Junior Prompt

Elizabeth Grace Patterson

When the Emperor was Divine, The Crucible and the article all have common characteristics. They each share a common reaction of people who are on the outside watching people around them be persecuted. These bystanders look in and watch their neighbors, friends and family disapear not to return for several months, days, or years.

In the book When the Emperor was Divine, we see the Japanese family taken away. They’re sent to a camp for many months and years. They eventually return to their old house. Meanwhile, they are closely watched and looked at through the windows of their neighbors. They meerly stand inside their houses as the family walks down the street for the last time for years. Upon returning, friends and neighbors of the family ignore them. They look away from them and do not speek with the family. After being persecuted and accused of specific crimes, the family is no longer liked by most people they once knew.

Similarly, in The Crucible, the village is quick to point fingers and scream names when the word “witch” is brought to the surface. The once beloved group of girls is suddenly on trial to be hanged and even themselves are accusing each other. For example, Abbigal confesses saying, “Tituba made me do it!” Suddenly the girls lose a sense of safety and comfort from old friends and even family members. People in this time are quick to persecute and jump to conclusions as long as his/her name is clear.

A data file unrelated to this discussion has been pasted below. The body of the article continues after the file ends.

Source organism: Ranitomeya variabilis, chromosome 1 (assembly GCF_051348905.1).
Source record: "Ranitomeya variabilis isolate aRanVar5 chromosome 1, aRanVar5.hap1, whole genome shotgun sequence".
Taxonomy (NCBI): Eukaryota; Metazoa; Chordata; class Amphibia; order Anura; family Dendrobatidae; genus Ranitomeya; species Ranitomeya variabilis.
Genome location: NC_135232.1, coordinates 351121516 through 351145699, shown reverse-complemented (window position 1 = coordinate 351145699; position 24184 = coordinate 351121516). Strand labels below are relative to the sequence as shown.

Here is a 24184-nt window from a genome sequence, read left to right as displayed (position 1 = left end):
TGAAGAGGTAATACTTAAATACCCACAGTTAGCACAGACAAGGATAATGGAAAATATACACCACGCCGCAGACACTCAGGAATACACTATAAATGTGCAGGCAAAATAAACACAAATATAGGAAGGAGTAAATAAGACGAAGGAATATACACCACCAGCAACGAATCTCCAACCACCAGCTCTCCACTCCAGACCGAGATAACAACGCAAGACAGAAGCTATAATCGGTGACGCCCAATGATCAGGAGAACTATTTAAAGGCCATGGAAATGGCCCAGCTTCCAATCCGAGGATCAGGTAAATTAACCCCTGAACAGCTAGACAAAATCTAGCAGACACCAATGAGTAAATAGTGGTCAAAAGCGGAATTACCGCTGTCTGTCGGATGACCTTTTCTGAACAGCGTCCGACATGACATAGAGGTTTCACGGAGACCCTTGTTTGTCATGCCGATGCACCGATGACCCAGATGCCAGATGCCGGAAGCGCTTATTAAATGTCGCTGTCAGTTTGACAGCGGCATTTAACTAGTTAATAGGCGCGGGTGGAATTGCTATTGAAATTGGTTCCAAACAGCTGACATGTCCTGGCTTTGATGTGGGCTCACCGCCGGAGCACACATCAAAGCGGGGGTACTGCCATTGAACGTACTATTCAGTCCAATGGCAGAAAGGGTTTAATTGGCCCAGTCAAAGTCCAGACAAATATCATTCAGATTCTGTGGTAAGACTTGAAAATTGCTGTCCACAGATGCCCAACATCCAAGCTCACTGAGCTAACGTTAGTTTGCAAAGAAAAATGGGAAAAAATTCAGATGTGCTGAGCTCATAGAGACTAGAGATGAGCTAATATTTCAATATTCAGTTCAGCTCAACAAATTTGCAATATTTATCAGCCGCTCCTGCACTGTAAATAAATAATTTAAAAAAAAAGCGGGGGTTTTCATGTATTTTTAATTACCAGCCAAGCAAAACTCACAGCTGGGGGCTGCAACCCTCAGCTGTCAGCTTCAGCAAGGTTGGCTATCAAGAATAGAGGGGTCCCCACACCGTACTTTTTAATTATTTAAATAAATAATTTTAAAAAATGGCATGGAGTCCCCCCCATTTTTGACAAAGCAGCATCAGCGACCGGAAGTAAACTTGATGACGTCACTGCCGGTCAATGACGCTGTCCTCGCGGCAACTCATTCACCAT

Likewise, in the article we see the story of Hitler ruling Nazi Germany and the persecution of Jews. Soon the Nuremburg Laws are put into rule and Christian children are no longer allowed to play with the Jewish kids. The people around them abanden the Jews in hope of saving their own life. The Jews are quickly judged and persecuted and sent to concentration camps. Meanwhile, all of their neighbors and such are just on the other side of the wall of the camp, not stopping any of the bizzare activity. Someone even stated “If a loud speaker goes off and the voice says, ‘All Jews gather in Times Square”, it would never surprise me.” In all three situations, the bystanders are quick to abanden their friends and neighbors to keep his/her name off the sheets.

I think that the best way for an outisider to help those around them being persecuted is to do what they can to help the people. The bystanders can protest, sign a petition, try to get government to pass laws. They can have sit-ins, fundraisers or simply get the word out so that everyone can see the chaos around them. Bystanders should do what they can to get the attention on those persecuting people who inocent. We must stand together and remember that even though we may not be of the same religion or skin tone, we are all in this one world together and we have to remember that we’re all merely humans in a humanistic world. We’re under one God in which we are all brothers and sisters and we must treat each other as so.



One thought on “Junior Prompt

  1. Hi Elizabeth. Congrats on completing your first blog entry! I liked how you identified that the “bystanders” in all three of the texts were either apathetic, self-interested, or both. The willingness of people to ignore the suffering of their neighbors (as was the case in “When the Emperor Was Divine”) or add to their suffering (as was the case in “The Crucible”) seems to point to a serious breakdown in community. Community has to be cohesive, inclusive, and welcoming for it to be community. Great job!

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